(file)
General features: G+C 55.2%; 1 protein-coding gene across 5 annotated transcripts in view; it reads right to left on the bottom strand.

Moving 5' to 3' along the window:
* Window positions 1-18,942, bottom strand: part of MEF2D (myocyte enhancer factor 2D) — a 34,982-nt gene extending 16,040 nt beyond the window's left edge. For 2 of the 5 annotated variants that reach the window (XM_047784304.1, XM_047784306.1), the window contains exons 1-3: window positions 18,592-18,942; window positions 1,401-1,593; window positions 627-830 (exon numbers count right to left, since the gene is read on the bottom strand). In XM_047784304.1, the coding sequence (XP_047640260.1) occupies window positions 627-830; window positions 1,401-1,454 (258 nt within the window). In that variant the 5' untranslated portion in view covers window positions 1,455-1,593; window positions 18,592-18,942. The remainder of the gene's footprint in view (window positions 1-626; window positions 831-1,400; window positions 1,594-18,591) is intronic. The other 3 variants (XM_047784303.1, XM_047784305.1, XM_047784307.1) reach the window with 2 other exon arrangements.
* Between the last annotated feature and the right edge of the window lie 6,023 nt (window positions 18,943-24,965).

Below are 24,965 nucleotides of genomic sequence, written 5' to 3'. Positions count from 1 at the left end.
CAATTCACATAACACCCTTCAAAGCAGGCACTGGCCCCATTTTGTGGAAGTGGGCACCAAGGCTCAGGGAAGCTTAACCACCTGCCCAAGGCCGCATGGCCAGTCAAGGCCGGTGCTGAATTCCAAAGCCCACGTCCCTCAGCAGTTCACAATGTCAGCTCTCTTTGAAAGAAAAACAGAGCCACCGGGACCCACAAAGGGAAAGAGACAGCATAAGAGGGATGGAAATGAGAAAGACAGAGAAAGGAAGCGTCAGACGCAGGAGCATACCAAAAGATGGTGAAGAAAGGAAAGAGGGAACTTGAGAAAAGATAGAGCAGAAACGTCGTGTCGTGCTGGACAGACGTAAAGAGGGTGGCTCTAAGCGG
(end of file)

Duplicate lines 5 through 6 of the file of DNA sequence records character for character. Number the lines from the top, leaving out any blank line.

Below are 24,965 nucleotides of genomic sequence, written 5' to 3'. Positions count from 1 at the left end.
CAATTCACATAACACCCTTCAAAGCAGGCACTGGCCCCATTTTGTGGAAGTGGGCACCAAGGCTCAGGGAAGCTTAACCACCTGCCCAAGGCCGCATGGCCAGTCAAGGCCGGTGCTGAATTCCAAAGCCCACGTCCCTCAGCAGTTCACAATGTCAGCTCTCTTTGAAAGAAAAACAGAGCCACCGGGACCCACAAAGGGAAAGAGACAGCATAAGAGGGATGGAAATGAGAAAGACAGAGAAAGGAAGCGTCAGACGCAGGAGCATACCAAAAGATGGTGAAGAAAGGAAAGAGGGAACTTGAGAAAAGATAGAGCAGAAACGTCGTGTCGTGCTGGACAGACGTAAAGAGGGTGGCTCTAAGCGG